Pieris rapae and orange flower

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MacroLuv
Posts: 1964
Joined: Mon Aug 28, 2006 2:36 pm
Location: Croatia

Pieris rapae and orange flower

Post by MacroLuv »

Wanna drink Orangina? :lol:

Image

Camera model Olympus SP-320
Date/time 01.10.2006/13:04:43
Exposure time 1/800 s
F-number f/5.6
ISO 64
Focal length 8 mm
Last edited by MacroLuv on Sun Nov 19, 2006 2:14 am, edited 1 time in total.
The meaning of beauty is in sharing with others.

P.S.
Noticing of my "a" and "the" and other grammar
errors are welcome. :D

rjlittlefield
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Joined: Tue Aug 01, 2006 8:34 am
Location: Richland, Washington State, USA
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Post by rjlittlefield »

Pretty! :D

Check your ID, though. Typical Pieris napi does not have those two distinct dark spots that yours has on the front wing, and does have dark scaling concentrated along the veins that yours does not.

I'm pretty sure that you have Pieris rapae, what we here in the U.S. call the "European Cabbage Butterfly" or the "Imported Cabbageworm".

There's an interesting story about the ecology of these beasts here in the western U.S.

Quoting from "The Butterflies of Cascadia" (pg.139),
Robert Michael Pyle wrote:Authors have alleged for decades that our native species of Pieris have retreated as a direct result of competitive exclusion by introduced Cabbage Whites. There's no doubt that some have diminished. But research by Francie Chew has shown conclusively that Cabbage Whites are tolerant of anthropogenic conditions, while the native whites have withdrawn before development and agriculture; and that some introduced crucifers attract oviposition, but prove lethal to larvae. Thus [European] Cabbage butterflies have become a scapegoat for habitat displacement brought about by people.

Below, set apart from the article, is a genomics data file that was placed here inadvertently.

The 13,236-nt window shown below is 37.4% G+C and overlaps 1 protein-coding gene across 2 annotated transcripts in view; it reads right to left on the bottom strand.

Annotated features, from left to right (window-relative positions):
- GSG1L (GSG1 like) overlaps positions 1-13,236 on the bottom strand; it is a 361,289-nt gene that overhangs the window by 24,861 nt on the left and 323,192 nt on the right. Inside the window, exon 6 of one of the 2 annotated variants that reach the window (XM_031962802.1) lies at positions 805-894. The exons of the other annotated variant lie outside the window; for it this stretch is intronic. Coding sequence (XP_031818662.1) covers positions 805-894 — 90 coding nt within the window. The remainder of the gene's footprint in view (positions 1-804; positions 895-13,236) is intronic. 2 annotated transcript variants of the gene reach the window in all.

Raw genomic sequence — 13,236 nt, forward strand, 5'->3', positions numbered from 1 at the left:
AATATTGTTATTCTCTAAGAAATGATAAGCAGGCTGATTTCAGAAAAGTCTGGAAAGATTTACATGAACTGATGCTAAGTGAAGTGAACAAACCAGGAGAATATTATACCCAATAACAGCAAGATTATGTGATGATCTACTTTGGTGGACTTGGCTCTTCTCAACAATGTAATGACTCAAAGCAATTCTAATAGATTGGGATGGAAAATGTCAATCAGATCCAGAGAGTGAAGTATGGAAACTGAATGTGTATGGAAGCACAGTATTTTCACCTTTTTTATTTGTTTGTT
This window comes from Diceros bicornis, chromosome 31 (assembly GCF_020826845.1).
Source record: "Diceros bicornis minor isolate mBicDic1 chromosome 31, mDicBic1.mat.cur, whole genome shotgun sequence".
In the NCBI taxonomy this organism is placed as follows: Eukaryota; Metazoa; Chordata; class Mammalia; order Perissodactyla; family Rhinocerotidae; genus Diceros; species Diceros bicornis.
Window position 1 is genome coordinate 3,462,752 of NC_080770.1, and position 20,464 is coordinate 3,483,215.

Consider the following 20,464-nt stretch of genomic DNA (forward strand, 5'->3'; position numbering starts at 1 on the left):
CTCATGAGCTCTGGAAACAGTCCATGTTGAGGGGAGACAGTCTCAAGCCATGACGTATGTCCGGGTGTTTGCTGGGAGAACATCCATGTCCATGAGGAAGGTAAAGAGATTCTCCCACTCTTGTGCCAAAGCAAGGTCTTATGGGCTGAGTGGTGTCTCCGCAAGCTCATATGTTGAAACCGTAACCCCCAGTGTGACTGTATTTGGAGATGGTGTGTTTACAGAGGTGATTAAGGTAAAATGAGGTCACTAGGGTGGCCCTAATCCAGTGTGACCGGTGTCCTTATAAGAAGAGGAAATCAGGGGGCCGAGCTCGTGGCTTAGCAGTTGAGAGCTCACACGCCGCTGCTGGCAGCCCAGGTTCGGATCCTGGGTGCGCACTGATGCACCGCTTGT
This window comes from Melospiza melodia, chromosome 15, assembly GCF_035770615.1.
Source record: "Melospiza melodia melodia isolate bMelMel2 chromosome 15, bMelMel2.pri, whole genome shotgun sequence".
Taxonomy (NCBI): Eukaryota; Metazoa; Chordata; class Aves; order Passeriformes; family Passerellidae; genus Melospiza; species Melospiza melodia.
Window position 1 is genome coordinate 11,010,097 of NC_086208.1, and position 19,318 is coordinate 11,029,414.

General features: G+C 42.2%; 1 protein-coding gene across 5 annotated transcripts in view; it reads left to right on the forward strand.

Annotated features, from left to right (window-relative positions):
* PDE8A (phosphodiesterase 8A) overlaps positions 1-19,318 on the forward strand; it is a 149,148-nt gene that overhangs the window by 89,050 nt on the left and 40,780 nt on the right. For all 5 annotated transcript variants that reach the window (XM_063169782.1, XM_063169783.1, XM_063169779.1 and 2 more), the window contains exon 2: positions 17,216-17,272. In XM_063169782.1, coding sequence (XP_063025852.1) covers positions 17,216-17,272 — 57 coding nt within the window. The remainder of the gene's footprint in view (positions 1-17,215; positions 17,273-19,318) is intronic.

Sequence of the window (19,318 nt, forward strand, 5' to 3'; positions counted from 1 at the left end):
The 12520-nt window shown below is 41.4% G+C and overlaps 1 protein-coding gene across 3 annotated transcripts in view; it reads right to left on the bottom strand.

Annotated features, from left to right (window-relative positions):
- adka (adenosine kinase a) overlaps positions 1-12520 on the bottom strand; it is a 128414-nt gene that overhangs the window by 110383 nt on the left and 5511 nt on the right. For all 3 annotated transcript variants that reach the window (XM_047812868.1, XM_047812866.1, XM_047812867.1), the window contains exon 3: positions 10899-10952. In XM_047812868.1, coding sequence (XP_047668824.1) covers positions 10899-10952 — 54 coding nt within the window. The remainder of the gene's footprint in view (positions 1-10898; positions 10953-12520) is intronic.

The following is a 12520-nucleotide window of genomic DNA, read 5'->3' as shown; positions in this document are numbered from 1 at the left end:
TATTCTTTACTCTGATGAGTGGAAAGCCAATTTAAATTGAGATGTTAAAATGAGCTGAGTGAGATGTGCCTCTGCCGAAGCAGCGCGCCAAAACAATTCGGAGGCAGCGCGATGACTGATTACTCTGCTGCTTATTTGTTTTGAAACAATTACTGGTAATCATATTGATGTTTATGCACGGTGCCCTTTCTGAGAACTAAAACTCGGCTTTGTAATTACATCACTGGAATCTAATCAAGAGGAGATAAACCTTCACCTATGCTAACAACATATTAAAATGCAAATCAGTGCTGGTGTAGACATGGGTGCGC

Pyle adds (pg.141) that
I have great respect for the Cabbage Butterfly. ... It is quite pretty, very abundant, ubiquitous, and exceedingly adaptable. ... It didn't force out native whites, as the folk tale holds; rather, we made the habitat suitable for the alien and unacceptable for the native. The Cabbage White is here to stay, so we might as well enjoy it.
Personally, I think they're a lot prettier up close than far away. Your picture is a great example!

--Rik

beetleman
Posts: 3578
Joined: Fri Aug 04, 2006 4:19 am
Location: Southern New Hampshire USA

Post by beetleman »

The orange color is fantastic. great shot Nikola and thanks Rik, for the interesting info.
Take Nothing but Pictures--Leave Nothing but Footprints.
Doug Breda

Ken Ramos
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Joined: Thu Jul 27, 2006 2:12 pm
Location: lat=35.4005&lon=-81.9841

Post by Ken Ramos »

A very nice and colorful image there Nikola, I really like the way the camera captured the texture of the wings. Nice work! :D

MacroLuv
Posts: 1964
Joined: Mon Aug 28, 2006 2:36 pm
Location: Croatia

Post by MacroLuv »

Thanks folks! :D
I've compared my own Pieris napi photographs with this one and must say you are very right Rik.
Thank you very much.
Topic title corrected. :wink:
The meaning of beauty is in sharing with others.

P.S.
Noticing of my "a" and "the" and other grammar
errors are welcome. :D

MacroLuv
Posts: 1964
Joined: Mon Aug 28, 2006 2:36 pm
Location: Croatia

Post by MacroLuv »

By the way, I think the flower is a sort of Zinnia. :D
The meaning of beauty is in sharing with others.

P.S.
Noticing of my "a" and "the" and other grammar
errors are welcome. :D

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